Staunton, December 22 – Russians are prepared for 2021 to be even more difficult than 2020 has been, Aleksey Levinson says his Levada Center surveys show. They are ready to live with the current restrictions in their own way – selectively obeying them – and they aren’t more inclined to protest against the government than they were.
He tells Dmitry Kokko of Svobodnaya pressa that Russians aren’t that agitated by what has been going on in Belarus and the Caucasus and they are less fearful of war than they were before the pandemic hit. They are angry about the state of health care and education in Russia and do blame the government for that (svpressa.ru/society/article/285377/).
Many Russians, Levinson says, think the pandemic may be around forever; and “what is interesting” is that they “simultaneously believe that [official] statistics about it are both exaggerated and minimized.” They appear certain that the government isn’t telling them the truth but are uncertain of just how it is lying.
The sociologist says very few Russians are currently interested in the upcoming elections, although that number will grow as the campaign heats up. Most rate their situation as difficult or bad, but at the same time, not very many are inclined to protest and do not now “live with the expectation of a catastrophe.”
On the whole, only “a comparatively small stratum of politically active citizens is agitated by things like repression and the increasingly harsh approach of the political regime,” Levinson continues. And even though this group is paying attention, they expect what is happening and are preparing for things to get still more difficult for them.
One of the restrictions arising from the pandemic that have affected Russians most of all concerns limits on foreign travel. While relatively few actually were able to earlier, the fact that they in principle could was important to them; and the restrictions must be taken seriously as a problem for the regime. Now that some foreign travel is again possible, this has eased.
Russians are tolerating calls to wear masks, he says. They have adapted by achieving a certain “modus vivendi” with the authorities: they either follow the rules or they don’t, and the powers that be sometimes try to insist but at other times allow them to act as they prefer.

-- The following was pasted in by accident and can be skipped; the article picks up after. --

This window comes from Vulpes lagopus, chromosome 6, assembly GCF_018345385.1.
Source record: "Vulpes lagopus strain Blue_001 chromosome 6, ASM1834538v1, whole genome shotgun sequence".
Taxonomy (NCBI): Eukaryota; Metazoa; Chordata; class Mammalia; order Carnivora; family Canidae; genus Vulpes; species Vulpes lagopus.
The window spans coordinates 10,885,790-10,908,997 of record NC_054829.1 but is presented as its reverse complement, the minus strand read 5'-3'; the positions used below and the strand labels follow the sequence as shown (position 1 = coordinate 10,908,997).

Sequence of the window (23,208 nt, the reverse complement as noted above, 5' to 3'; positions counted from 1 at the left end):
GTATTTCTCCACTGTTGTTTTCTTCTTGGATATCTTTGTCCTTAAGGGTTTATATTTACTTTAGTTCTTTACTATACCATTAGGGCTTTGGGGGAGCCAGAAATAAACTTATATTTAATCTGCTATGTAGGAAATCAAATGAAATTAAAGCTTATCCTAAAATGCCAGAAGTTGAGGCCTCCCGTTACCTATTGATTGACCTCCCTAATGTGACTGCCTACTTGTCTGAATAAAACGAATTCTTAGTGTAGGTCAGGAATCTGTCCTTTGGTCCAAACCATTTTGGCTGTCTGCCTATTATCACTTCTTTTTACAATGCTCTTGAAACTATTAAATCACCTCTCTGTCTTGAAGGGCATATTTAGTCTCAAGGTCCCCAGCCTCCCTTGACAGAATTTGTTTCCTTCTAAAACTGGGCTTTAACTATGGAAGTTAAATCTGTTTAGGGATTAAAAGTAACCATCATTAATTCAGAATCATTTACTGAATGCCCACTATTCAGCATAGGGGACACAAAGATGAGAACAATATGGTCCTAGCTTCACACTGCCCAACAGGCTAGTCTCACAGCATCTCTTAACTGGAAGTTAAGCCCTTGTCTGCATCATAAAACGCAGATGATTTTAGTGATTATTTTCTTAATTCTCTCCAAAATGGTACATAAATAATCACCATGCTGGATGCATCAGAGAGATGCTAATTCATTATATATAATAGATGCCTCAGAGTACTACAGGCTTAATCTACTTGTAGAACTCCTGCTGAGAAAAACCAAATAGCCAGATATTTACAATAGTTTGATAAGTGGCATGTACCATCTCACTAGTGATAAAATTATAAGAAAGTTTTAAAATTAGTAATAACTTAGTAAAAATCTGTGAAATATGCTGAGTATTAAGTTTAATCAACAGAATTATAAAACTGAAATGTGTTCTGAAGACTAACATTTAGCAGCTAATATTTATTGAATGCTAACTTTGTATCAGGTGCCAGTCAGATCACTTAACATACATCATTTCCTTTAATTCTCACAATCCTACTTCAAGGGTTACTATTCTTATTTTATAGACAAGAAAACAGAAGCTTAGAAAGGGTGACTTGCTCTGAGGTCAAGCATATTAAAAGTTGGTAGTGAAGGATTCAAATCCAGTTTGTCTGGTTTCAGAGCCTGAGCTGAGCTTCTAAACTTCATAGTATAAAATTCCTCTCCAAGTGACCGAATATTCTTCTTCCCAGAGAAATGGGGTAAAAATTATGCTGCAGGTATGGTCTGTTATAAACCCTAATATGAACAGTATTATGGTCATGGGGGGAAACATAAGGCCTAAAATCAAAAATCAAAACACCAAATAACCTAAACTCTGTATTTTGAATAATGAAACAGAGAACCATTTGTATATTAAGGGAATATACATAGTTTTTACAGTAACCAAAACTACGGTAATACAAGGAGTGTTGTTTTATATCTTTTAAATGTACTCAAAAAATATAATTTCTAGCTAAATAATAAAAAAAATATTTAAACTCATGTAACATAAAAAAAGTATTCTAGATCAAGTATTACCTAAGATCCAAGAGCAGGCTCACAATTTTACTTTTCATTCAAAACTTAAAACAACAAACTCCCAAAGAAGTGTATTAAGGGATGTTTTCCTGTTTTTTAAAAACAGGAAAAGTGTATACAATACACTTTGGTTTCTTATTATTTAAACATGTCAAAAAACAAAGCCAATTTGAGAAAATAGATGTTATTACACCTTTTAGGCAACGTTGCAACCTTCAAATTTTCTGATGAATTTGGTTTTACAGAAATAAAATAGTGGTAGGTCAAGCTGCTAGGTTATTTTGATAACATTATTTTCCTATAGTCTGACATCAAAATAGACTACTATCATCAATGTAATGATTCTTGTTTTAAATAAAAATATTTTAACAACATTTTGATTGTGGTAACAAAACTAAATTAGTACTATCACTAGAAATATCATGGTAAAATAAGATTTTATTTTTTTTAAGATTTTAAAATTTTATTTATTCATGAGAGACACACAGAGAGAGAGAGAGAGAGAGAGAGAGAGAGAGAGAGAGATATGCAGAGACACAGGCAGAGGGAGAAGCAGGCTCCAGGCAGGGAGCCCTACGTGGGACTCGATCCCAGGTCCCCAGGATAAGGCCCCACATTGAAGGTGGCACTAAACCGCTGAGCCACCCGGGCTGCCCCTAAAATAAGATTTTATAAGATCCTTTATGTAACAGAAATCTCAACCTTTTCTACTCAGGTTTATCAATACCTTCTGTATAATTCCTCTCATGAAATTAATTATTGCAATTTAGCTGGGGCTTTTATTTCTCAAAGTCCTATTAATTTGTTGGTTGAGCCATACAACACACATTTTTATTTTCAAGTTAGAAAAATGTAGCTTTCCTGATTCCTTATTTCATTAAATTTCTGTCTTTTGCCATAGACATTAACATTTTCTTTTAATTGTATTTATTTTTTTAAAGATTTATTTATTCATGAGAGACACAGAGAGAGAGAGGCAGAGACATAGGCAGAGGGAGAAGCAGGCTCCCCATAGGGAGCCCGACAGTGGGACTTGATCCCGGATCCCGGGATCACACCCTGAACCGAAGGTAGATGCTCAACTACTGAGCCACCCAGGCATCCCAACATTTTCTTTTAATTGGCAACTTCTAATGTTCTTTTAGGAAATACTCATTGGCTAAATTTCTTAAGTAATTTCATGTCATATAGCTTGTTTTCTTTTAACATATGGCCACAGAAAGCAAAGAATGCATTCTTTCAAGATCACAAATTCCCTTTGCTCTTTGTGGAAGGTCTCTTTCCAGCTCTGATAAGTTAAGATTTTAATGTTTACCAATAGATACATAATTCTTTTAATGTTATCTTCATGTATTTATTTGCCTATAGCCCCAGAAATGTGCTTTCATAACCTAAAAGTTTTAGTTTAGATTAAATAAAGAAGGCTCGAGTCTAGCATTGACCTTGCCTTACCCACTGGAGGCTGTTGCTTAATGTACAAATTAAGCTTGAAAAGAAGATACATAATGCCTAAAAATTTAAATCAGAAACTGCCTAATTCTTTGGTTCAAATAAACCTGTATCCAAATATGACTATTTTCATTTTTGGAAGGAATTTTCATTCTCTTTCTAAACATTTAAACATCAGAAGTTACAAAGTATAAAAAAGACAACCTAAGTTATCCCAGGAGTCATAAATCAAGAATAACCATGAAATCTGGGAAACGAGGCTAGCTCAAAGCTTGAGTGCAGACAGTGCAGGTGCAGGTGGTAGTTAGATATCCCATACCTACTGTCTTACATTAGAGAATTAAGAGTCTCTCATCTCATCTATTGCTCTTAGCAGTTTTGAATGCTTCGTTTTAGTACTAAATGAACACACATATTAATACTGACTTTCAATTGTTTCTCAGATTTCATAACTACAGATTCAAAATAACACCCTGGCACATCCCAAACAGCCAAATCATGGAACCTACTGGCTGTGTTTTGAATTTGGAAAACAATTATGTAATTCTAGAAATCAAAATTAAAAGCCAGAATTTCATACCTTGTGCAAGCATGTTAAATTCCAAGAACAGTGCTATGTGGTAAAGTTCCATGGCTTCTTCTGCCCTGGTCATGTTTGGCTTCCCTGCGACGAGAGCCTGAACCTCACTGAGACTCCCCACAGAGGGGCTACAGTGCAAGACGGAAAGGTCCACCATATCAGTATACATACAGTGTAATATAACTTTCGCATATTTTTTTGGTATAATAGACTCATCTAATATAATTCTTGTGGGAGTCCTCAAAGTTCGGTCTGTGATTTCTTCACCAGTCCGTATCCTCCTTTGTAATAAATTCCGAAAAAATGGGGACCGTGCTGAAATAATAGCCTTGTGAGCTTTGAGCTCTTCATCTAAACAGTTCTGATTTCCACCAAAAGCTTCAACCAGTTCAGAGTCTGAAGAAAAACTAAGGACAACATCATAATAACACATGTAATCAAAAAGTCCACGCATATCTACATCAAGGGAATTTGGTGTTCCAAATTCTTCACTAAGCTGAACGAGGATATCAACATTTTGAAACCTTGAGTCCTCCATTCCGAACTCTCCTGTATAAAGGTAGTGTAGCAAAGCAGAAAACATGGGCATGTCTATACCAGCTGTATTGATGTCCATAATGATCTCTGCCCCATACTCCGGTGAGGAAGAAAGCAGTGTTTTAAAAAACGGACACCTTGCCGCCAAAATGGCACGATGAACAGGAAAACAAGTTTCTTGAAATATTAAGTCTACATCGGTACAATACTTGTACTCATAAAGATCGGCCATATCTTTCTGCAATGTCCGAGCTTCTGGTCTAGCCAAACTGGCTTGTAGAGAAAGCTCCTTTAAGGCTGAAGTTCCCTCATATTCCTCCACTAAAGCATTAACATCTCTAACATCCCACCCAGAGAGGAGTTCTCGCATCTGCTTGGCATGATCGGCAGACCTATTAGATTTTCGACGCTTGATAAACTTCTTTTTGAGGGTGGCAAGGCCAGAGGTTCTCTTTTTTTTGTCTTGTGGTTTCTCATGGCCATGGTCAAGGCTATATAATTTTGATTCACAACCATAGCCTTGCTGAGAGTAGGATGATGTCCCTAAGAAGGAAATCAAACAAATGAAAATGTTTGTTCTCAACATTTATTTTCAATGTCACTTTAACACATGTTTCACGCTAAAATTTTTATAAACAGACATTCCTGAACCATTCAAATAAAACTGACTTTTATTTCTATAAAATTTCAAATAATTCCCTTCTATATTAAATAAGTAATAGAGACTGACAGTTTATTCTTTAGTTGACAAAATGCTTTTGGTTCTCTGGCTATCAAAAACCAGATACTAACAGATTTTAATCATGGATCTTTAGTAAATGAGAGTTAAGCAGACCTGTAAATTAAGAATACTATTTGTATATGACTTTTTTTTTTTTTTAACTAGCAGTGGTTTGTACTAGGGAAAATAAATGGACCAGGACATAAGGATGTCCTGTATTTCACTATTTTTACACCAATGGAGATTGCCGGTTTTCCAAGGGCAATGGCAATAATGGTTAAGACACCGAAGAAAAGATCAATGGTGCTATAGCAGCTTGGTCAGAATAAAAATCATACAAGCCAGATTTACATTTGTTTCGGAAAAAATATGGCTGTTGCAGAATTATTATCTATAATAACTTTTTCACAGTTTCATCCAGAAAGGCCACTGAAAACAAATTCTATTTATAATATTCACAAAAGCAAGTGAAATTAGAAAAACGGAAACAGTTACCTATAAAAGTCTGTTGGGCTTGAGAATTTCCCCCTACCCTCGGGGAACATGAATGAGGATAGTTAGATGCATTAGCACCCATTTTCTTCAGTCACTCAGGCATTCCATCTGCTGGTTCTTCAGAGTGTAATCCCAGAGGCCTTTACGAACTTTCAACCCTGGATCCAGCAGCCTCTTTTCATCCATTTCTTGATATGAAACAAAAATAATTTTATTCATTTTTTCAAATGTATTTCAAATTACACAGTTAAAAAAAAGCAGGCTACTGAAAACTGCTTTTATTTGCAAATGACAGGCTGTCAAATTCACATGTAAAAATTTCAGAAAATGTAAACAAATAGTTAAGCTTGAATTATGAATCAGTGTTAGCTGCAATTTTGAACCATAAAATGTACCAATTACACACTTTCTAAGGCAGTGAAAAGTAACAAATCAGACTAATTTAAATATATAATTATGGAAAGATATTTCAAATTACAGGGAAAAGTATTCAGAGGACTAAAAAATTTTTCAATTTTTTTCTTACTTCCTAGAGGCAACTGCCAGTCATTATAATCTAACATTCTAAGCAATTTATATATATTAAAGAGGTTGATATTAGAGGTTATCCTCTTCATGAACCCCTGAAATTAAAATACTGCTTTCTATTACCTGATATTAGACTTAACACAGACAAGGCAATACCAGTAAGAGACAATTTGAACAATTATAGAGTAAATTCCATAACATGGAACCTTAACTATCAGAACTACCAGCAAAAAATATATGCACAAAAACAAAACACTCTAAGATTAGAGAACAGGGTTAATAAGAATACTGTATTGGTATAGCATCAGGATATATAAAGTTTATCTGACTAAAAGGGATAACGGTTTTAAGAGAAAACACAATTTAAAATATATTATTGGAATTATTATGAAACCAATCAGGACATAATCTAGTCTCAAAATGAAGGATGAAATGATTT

According to the pollster, Russians have “seriously distanced themselves” from the events in Belarus. They don’t understand why Belarusians who are doing relatively well economically are protesting their government, and they don’t believe that what is occurring in the streets of Belarusian cities will be repeated in Russia.
The r3ecent situation in the South Caucasus, however, has attracted more attention. Russians are upset by the violence, they are “more favorably inclined to the Armenians than to the Azerbaijanis,” but again only a very small portion of the population has formed a definite opinion on most aspects of the crisis there.
One thing Russians do agree on, Levinson says, is that it is “a good thing that Russia has assumed the role of peacekeeper because it must be the master on the territory of the post-Soviet space and “rein in the spoiled younger brothers.”
Those Russians and observers who want a more upbeat assessment of Russian attitudes can turn to a new poll by VTsIOM, which is closely linked to the Kremlin rather than having been identified as “a foreign agent” as is the case of the Levada Center (wciom.ru/analytical-reviews/analiticheskii-obzor/itogi-2020-go-sobytija-ljudi-ocenki-ozhidanija-ot-2021-go).
According to that polling agency, 70 percent of Russians believe that the year ahead will be “successful or good for themselves personally,” 47 percent think that will be true for Russia, and 40 percent hold that view for the world as a whole.